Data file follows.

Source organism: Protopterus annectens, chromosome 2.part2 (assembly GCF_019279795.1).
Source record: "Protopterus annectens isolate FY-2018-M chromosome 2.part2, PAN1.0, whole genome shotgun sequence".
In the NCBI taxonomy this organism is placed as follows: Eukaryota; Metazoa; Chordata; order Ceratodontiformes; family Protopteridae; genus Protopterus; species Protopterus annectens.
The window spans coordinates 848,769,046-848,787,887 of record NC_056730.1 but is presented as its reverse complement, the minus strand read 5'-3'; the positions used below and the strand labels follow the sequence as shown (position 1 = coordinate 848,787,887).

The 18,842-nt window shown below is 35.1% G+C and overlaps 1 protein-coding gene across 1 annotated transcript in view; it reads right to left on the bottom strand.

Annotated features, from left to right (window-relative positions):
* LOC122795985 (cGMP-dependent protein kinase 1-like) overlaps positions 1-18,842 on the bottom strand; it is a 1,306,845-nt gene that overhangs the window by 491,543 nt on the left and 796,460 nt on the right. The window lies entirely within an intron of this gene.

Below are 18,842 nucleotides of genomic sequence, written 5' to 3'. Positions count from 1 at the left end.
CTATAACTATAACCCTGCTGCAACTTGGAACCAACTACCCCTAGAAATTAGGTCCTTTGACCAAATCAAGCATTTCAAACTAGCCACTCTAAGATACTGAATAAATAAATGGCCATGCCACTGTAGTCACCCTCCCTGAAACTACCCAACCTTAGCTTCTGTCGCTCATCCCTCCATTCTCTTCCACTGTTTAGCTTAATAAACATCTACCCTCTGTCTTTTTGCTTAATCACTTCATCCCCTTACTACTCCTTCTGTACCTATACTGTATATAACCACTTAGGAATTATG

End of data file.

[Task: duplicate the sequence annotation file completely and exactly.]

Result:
Source organism: Protopterus annectens, chromosome 2.part2 (assembly GCF_019279795.1).
Source record: "Protopterus annectens isolate FY-2018-M chromosome 2.part2, PAN1.0, whole genome shotgun sequence".
In the NCBI taxonomy this organism is placed as follows: Eukaryota; Metazoa; Chordata; order Ceratodontiformes; family Protopteridae; genus Protopterus; species Protopterus annectens.
The window spans coordinates 848,769,046-848,787,887 of record NC_056730.1 but is presented as its reverse complement, the minus strand read 5'-3'; the positions used below and the strand labels follow the sequence as shown (position 1 = coordinate 848,787,887).

The 18,842-nt window shown below is 35.1% G+C and overlaps 1 protein-coding gene across 1 annotated transcript in view; it reads right to left on the bottom strand.

Annotated features, from left to right (window-relative positions):
* LOC122795985 (cGMP-dependent protein kinase 1-like) overlaps positions 1-18,842 on the bottom strand; it is a 1,306,845-nt gene that overhangs the window by 491,543 nt on the left and 796,460 nt on the right. The window lies entirely within an intron of this gene.

Below are 18,842 nucleotides of genomic sequence, written 5' to 3'. Positions count from 1 at the left end.
CTATAACTATAACCCTGCTGCAACTTGGAACCAACTACCCCTAGAAATTAGGTCCTTTGACCAAATCAAGCATTTCAAACTAGCCACTCTAAGATACTGAATAAATAAATGGCCATGCCACTGTAGTCACCCTCCCTGAAACTACCCAACCTTAGCTTCTGTCGCTCATCCCTCCATTCTCTTCCACTGTTTAGCTTAATAAACATCTACCCTCTGTCTTTTTGCTTAATCACTTCATCCCCTTACTACTCCTTCTGTACCTATACTGTATATAACCACTTAGGAATTATG